Immigration reform: Gop shouldn’t write it off

Published 16 years ago -  - 16y ago 37

group-of-people-1645356_1280Of all the post-election pontificating and damage control to appear since the conclusion of this year’s midterm elections, among the least persuasive was this piece for National Review On-Line by Daniel Griswold of the Cato Institute.

Griswold argued that because the Republicans did so well (increased their majority in the House of Representatives, retook the Senate and defied all predictions by holding onto a majority of governorships), mass immigration is therefore not harmful to the political fortunes of conservatives within the GOP. This thesis that he claims to disprove incidentally made its most famous debut in a 1997 National Review cover story by Peter Brimelow and Ed Rubenstein entitled “Electing a New People,” now available on

This is of course a non sequitur. Just because current immigration patterns did not prevent Republican victories in 2002 does not prove that its long-term consequences will be beneficial or even neutral to the GOP. In fact, Steve Sailer’s analysis of the demographics of this election, which may be the most comprehensive available given the fate of the Voter News Services exit poll, show that the GOP won because its traditional base turned out in large numbers while immigrant groups and African-Americans did not. Insofar as these latter groups did vote, they generally voted Democratic by large margins.

The largest single immigrant group, as Griswold notes, is from Mexico. U.S. Census data shows that the number of Hispanic Americans grew by 58 percent between 1990 and 2000, mainly because of immigration. For this reason, Hispanic voters are, assuming current immigration patterns prevail, likely to determine which political party gains majority status in the future.

Griswold and Karl Rove believe that Hispanics can be turned into a GOP constituency relatively easily. That is of course not what many liberal political prognosticators, ranging from John B. Judis to The American Prospect’s Harold Meyerson predict. And the 2002 results show that Griswold and Rove have their work cut out for them. Even in cases where Republicans are believed to have won a respectable share of the Hispanic vote, such as the reelection of Govs. George Pataki of New York and Rick Perry of Texas, Hispanics still voted well to the left of the general electorate. While a larger percentage of Hispanics than blacks vote Republican, and there are more examples of Republicans carrying the Hispanic vote (e.g., Gov. Jeb Bush and Sen. Pete Domenici) than the black vote, even relatively successful GOP candidates generally lose by margins ranging from a high of 3 to 2 to a low 2 to 1.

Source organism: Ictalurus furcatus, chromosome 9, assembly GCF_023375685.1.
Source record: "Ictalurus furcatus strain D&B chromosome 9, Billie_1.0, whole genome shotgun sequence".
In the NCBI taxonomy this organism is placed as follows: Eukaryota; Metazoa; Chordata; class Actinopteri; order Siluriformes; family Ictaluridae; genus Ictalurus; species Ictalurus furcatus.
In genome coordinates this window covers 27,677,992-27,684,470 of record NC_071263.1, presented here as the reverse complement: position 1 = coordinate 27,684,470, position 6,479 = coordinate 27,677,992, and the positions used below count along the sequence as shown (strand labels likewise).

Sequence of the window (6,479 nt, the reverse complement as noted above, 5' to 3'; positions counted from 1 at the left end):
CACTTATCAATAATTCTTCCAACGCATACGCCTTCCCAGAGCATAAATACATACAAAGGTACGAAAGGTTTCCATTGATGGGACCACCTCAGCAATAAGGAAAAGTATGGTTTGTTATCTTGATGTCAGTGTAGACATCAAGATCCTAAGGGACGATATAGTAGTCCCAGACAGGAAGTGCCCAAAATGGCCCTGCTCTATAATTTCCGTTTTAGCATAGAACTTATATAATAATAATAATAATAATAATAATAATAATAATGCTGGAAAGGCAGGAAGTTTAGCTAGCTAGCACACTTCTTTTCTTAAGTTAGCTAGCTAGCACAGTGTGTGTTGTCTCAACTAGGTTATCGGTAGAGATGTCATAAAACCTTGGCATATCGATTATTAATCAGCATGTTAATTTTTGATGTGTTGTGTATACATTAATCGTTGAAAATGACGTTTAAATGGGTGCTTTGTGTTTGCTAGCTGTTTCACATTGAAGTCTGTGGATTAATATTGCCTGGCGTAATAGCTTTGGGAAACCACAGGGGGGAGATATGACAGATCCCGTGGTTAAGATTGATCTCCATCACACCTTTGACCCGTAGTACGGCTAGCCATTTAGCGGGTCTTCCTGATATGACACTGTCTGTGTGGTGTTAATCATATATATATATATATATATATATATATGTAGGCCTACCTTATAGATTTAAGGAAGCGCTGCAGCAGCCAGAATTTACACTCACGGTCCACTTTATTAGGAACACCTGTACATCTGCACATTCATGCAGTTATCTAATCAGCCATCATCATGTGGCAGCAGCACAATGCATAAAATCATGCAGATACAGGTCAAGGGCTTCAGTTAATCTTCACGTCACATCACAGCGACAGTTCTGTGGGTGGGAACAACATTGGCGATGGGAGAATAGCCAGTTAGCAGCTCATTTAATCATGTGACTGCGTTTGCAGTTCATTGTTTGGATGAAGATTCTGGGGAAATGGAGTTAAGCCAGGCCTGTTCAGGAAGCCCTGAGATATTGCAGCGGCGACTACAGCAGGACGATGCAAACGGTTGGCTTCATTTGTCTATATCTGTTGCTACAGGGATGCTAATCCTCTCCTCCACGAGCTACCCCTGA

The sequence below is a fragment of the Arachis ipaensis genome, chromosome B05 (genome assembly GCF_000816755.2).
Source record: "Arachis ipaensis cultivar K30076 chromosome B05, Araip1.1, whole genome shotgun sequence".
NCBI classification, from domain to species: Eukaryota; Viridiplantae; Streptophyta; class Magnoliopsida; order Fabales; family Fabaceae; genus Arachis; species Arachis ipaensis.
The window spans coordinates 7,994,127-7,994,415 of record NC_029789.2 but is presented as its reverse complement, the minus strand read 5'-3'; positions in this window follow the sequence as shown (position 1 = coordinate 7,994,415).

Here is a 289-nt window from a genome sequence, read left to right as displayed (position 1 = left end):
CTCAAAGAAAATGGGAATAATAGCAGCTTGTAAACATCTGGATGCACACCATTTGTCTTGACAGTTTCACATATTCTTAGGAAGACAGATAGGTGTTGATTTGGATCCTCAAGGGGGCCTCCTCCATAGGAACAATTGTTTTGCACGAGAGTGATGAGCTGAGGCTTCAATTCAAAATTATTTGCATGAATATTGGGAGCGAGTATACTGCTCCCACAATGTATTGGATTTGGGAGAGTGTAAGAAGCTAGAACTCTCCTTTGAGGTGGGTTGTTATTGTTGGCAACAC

Let’s consider Texas, which Griswold appears to regard as his ace in the hole. Gov. Perry won 33 percent of the Hispanic vote, which is not a particularly bad showing considering the fact that he was running against Democratic Hispanic businessman Tony Sanchez. Moreover, both Sanchez and Dan Morales, the Hispanic former state attorney general he beat in the Democratic primary, are to the right of the national Democratic Party. (Sanchez has in the past given money to George W. Bush’s campaigns; Morales endorsed Perry over Sanchez in this year’s general election.) Perry still won only a third of Hispanics while winning an eye-popping 70 percent of the non-Hispanic white vote. Are we to believe that if Republicans continue losing 2 to 1 among a growing demographic group they will do better?

Griswold is whistling past the graveyard if he does not notice how immigration has put such staples of the Republican electoral coalition as Arizona, New Mexico and Florida in play (Bill Clinton carried each of these states at least once). California has already gone from the state of Richard Nixon and Ronald Reagan to one known for Barbara Boxer and Gray Davis. He certainly must notice that Republican presidential candidates in the 1990s – and even the victorious GOP ticket of 2000 – did worse in the Electoral College than they did in 1980, 1984 and 1988. Certainly, immigration isn’t the only or even the biggest reason for this – just as immigration isn’t the only reason (if it is even a reason at all) that Pat Buchanan did so poorly as a third-party candidate in 2000 (but Rep. Tom Tancredo, R-CO, did win 68 percent of the vote in 2002).

Finally, James Fulford is correct to point out that Griswold’s warnings to the GOP not to embrace immigration reform are contradictory. He argues simultaneously that Hispanics don’t naturalize and therefore don’t vote, may end up voting GOP anyway or will vote massively for Democrats if any immigration reform is attempted.

So does this mean the GOP should write off Hispanics and other new immigrants? Of course not. But neither should they be bamboozled into supporting unwise policies like bilingual education or amnesty for illegal immigrants in order to “reach out” to these groups. There is little evidence that these are losing issues. Moreover, most immigrant groups have voted more heavily Republican as they have assimilated. Uninterrupted mass immigration coupled with multiculturalism impedes rather than expedites this assimilation and thus is as politically self-defeating as it is wrong.

All Americans benefit from a strong, unified country. If Republicans allow winning the votes of new Americans to take precedence over this important objective, they will not deserve them.

Published originally at : republication allowed with this notice and hyperlink intact.”

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